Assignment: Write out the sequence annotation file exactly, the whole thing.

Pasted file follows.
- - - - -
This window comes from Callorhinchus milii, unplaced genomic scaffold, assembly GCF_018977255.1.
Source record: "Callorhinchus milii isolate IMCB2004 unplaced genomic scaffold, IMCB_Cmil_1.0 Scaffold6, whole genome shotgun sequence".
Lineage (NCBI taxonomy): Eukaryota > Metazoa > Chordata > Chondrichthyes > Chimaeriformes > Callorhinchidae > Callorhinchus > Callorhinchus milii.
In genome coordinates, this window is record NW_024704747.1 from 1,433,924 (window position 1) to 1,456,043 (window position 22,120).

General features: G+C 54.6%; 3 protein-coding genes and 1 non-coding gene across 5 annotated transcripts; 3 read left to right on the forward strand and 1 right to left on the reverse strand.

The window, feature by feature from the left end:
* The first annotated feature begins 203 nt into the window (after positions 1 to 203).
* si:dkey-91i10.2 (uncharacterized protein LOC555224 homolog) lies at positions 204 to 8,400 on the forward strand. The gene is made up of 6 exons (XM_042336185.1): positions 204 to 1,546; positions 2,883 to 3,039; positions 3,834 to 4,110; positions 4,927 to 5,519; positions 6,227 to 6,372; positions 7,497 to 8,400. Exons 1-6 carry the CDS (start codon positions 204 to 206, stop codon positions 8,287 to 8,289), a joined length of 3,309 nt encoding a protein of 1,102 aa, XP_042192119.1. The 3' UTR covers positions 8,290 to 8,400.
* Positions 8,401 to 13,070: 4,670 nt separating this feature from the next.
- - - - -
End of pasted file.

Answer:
This window comes from Callorhinchus milii, unplaced genomic scaffold, assembly GCF_018977255.1.
Source record: "Callorhinchus milii isolate IMCB2004 unplaced genomic scaffold, IMCB_Cmil_1.0 Scaffold6, whole genome shotgun sequence".
Lineage (NCBI taxonomy): Eukaryota > Metazoa > Chordata > Chondrichthyes > Chimaeriformes > Callorhinchidae > Callorhinchus > Callorhinchus milii.
In genome coordinates, this window is record NW_024704747.1 from 1,433,924 (window position 1) to 1,456,043 (window position 22,120).

General features: G+C 54.6%; 3 protein-coding genes and 1 non-coding gene across 5 annotated transcripts; 3 read left to right on the forward strand and 1 right to left on the reverse strand.

The window, feature by feature from the left end:
* The first annotated feature begins 203 nt into the window (after positions 1 to 203).
* si:dkey-91i10.2 (uncharacterized protein LOC555224 homolog) lies at positions 204 to 8,400 on the forward strand. The gene is made up of 6 exons (XM_042336185.1): positions 204 to 1,546; positions 2,883 to 3,039; positions 3,834 to 4,110; positions 4,927 to 5,519; positions 6,227 to 6,372; positions 7,497 to 8,400. Exons 1-6 carry the CDS (start codon positions 204 to 206, stop codon positions 8,287 to 8,289), a joined length of 3,309 nt encoding a protein of 1,102 aa, XP_042192119.1. The 3' UTR covers positions 8,290 to 8,400.
* Positions 8,401 to 13,070: 4,670 nt separating this feature from the next.